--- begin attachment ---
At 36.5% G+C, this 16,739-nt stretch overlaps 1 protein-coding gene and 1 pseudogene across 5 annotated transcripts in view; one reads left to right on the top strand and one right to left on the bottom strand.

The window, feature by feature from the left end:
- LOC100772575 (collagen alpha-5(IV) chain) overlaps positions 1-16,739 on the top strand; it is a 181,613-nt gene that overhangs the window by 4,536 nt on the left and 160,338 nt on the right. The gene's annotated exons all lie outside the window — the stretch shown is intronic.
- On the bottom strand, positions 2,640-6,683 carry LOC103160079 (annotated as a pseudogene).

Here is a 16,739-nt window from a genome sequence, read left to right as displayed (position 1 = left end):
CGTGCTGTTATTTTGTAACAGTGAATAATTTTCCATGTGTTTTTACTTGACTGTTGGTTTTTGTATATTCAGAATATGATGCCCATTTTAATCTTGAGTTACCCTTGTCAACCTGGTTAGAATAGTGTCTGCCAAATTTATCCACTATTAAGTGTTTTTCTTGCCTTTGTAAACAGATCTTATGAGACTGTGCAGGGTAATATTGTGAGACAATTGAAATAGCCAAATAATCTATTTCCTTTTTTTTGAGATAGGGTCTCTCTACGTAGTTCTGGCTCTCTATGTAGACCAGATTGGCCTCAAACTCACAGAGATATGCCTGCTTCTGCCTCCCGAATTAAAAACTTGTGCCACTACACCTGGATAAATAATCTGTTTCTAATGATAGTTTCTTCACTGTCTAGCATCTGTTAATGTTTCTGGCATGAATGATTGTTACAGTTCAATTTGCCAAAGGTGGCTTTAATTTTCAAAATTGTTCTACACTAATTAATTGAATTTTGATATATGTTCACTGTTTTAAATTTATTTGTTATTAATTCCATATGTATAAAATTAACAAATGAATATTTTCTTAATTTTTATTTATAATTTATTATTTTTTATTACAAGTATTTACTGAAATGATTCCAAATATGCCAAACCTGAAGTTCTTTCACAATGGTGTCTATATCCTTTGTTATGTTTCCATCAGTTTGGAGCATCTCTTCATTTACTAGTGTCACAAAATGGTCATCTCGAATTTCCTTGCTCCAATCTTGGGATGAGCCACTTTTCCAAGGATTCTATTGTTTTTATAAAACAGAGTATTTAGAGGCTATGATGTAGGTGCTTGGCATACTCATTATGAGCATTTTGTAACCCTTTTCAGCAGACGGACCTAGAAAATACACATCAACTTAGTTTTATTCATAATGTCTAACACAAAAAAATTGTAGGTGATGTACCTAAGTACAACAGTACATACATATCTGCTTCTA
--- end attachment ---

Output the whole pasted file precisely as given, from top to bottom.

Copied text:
At 36.5% G+C, this 16,739-nt stretch overlaps 1 protein-coding gene and 1 pseudogene across 5 annotated transcripts in view; one reads left to right on the top strand and one right to left on the bottom strand.

The window, feature by feature from the left end:
- LOC100772575 (collagen alpha-5(IV) chain) overlaps positions 1-16,739 on the top strand; it is a 181,613-nt gene that overhangs the window by 4,536 nt on the left and 160,338 nt on the right. The gene's annotated exons all lie outside the window — the stretch shown is intronic.
- On the bottom strand, positions 2,640-6,683 carry LOC103160079 (annotated as a pseudogene).

Here is a 16,739-nt window from a genome sequence, read left to right as displayed (position 1 = left end):
CGTGCTGTTATTTTGTAACAGTGAATAATTTTCCATGTGTTTTTACTTGACTGTTGGTTTTTGTATATTCAGAATATGATGCCCATTTTAATCTTGAGTTACCCTTGTCAACCTGGTTAGAATAGTGTCTGCCAAATTTATCCACTATTAAGTGTTTTTCTTGCCTTTGTAAACAGATCTTATGAGACTGTGCAGGGTAATATTGTGAGACAATTGAAATAGCCAAATAATCTATTTCCTTTTTTTTGAGATAGGGTCTCTCTACGTAGTTCTGGCTCTCTATGTAGACCAGATTGGCCTCAAACTCACAGAGATATGCCTGCTTCTGCCTCCCGAATTAAAAACTTGTGCCACTACACCTGGATAAATAATCTGTTTCTAATGATAGTTTCTTCACTGTCTAGCATCTGTTAATGTTTCTGGCATGAATGATTGTTACAGTTCAATTTGCCAAAGGTGGCTTTAATTTTCAAAATTGTTCTACACTAATTAATTGAATTTTGATATATGTTCACTGTTTTAAATTTATTTGTTATTAATTCCATATGTATAAAATTAACAAATGAATATTTTCTTAATTTTTATTTATAATTTATTATTTTTTATTACAAGTATTTACTGAAATGATTCCAAATATGCCAAACCTGAAGTTCTTTCACAATGGTGTCTATATCCTTTGTTATGTTTCCATCAGTTTGGAGCATCTCTTCATTTACTAGTGTCACAAAATGGTCATCTCGAATTTCCTTGCTCCAATCTTGGGATGAGCCACTTTTCCAAGGATTCTATTGTTTTTATAAAACAGAGTATTTAGAGGCTATGATGTAGGTGCTTGGCATACTCATTATGAGCATTTTGTAACCCTTTTCAGCAGACGGACCTAGAAAATACACATCAACTTAGTTTTATTCATAATGTCTAACACAAAAAAATTGTAGGTGATGTACCTAAGTACAACAGTACATACATATCTGCTTCTA